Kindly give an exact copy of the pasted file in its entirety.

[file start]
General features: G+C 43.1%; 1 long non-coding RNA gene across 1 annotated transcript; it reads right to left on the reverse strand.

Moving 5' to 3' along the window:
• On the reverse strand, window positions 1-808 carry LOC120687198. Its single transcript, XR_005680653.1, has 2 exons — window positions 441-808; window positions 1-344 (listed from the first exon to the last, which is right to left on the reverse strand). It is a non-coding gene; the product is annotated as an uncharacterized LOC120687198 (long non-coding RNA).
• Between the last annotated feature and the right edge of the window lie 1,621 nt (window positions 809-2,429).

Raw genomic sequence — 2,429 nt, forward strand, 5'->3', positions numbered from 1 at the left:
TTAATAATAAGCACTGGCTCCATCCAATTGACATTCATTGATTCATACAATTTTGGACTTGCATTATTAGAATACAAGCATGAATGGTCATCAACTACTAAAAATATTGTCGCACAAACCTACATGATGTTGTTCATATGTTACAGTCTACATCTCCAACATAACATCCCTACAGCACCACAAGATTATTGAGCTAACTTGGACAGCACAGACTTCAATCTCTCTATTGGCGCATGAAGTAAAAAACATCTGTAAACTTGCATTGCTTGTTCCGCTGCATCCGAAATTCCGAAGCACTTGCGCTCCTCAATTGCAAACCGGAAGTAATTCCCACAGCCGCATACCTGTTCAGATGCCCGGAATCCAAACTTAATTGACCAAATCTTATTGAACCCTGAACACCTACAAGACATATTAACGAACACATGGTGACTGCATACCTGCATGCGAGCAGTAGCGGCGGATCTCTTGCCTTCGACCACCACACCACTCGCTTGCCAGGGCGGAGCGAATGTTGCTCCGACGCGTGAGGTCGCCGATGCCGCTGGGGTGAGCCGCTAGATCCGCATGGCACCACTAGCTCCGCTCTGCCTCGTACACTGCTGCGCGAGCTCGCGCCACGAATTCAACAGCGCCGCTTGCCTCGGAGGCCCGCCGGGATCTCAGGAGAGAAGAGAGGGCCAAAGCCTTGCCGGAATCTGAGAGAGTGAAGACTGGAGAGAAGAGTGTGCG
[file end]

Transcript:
General features: G+C 43.1%; 1 long non-coding RNA gene across 1 annotated transcript; it reads right to left on the reverse strand.

Moving 5' to 3' along the window:
• On the reverse strand, window positions 1-808 carry LOC120687198. Its single transcript, XR_005680653.1, has 2 exons — window positions 441-808; window positions 1-344 (listed from the first exon to the last, which is right to left on the reverse strand). It is a non-coding gene; the product is annotated as an uncharacterized LOC120687198 (long non-coding RNA).
• Between the last annotated feature and the right edge of the window lie 1,621 nt (window positions 809-2,429).

Raw genomic sequence — 2,429 nt, forward strand, 5'->3', positions numbered from 1 at the left:
TTAATAATAAGCACTGGCTCCATCCAATTGACATTCATTGATTCATACAATTTTGGACTTGCATTATTAGAATACAAGCATGAATGGTCATCAACTACTAAAAATATTGTCGCACAAACCTACATGATGTTGTTCATATGTTACAGTCTACATCTCCAACATAACATCCCTACAGCACCACAAGATTATTGAGCTAACTTGGACAGCACAGACTTCAATCTCTCTATTGGCGCATGAAGTAAAAAACATCTGTAAACTTGCATTGCTTGTTCCGCTGCATCCGAAATTCCGAAGCACTTGCGCTCCTCAATTGCAAACCGGAAGTAATTCCCACAGCCGCATACCTGTTCAGATGCCCGGAATCCAAACTTAATTGACCAAATCTTATTGAACCCTGAACACCTACAAGACATATTAACGAACACATGGTGACTGCATACCTGCATGCGAGCAGTAGCGGCGGATCTCTTGCCTTCGACCACCACACCACTCGCTTGCCAGGGCGGAGCGAATGTTGCTCCGACGCGTGAGGTCGCCGATGCCGCTGGGGTGAGCCGCTAGATCCGCATGGCACCACTAGCTCCGCTCTGCCTCGTACACTGCTGCGCGAGCTCGCGCCACGAATTCAACAGCGCCGCTTGCCTCGGAGGCCCGCCGGGATCTCAGGAGAGAAGAGAGGGCCAAAGCCTTGCCGGAATCTGAGAGAGTGAAGACTGGAGAGAAGAGTGTGCG